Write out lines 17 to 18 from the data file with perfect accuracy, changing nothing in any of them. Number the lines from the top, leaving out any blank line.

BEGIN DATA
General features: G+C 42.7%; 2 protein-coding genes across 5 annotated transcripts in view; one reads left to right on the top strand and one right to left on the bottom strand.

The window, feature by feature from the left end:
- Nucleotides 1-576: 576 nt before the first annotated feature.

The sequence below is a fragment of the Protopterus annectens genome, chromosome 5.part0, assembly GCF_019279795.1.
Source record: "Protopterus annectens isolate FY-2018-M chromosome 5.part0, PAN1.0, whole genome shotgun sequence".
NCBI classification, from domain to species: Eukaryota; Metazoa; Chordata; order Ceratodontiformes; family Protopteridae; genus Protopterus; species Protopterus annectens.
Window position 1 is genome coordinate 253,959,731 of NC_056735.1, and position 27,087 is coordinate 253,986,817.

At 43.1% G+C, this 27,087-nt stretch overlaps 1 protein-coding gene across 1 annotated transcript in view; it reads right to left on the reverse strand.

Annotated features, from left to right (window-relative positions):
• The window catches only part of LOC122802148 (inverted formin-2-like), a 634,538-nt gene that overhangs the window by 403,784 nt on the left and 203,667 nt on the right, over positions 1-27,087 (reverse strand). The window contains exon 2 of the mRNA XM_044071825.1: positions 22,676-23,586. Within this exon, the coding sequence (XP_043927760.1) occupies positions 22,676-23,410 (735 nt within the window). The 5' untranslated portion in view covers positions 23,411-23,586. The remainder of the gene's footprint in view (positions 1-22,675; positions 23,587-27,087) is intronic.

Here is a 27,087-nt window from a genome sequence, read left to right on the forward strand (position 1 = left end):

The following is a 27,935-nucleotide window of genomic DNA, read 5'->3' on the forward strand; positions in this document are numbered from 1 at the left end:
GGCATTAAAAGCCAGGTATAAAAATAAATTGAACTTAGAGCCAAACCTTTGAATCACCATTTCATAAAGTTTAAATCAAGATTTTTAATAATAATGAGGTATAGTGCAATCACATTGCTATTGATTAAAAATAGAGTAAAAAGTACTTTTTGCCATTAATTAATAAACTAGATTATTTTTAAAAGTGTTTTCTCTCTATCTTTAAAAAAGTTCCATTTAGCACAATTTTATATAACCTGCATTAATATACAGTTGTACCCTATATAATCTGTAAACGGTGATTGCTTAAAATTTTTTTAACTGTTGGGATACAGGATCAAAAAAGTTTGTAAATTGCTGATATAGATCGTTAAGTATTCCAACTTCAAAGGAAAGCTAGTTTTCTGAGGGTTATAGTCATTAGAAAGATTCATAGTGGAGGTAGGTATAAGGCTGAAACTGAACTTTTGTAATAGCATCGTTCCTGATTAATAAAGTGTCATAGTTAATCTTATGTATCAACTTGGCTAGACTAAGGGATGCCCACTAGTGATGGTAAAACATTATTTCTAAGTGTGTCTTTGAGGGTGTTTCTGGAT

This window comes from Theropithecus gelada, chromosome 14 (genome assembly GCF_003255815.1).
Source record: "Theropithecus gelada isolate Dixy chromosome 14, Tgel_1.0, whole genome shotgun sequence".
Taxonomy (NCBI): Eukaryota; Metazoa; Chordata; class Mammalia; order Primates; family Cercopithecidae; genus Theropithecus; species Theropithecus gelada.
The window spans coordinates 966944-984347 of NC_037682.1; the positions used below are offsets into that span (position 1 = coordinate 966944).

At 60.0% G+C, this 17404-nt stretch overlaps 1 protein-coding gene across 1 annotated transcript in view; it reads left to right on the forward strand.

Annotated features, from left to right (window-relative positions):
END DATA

The window spans coordinates 966944-984347 of NC_037682.1; the positions used below are offsets into that span (position 1 = coordinate 966944).

At 60.0% G+C, this 17404-nt stretch overlaps 1 protein-coding gene across 1 annotated transcript in view; it reads left to right on the forward strand.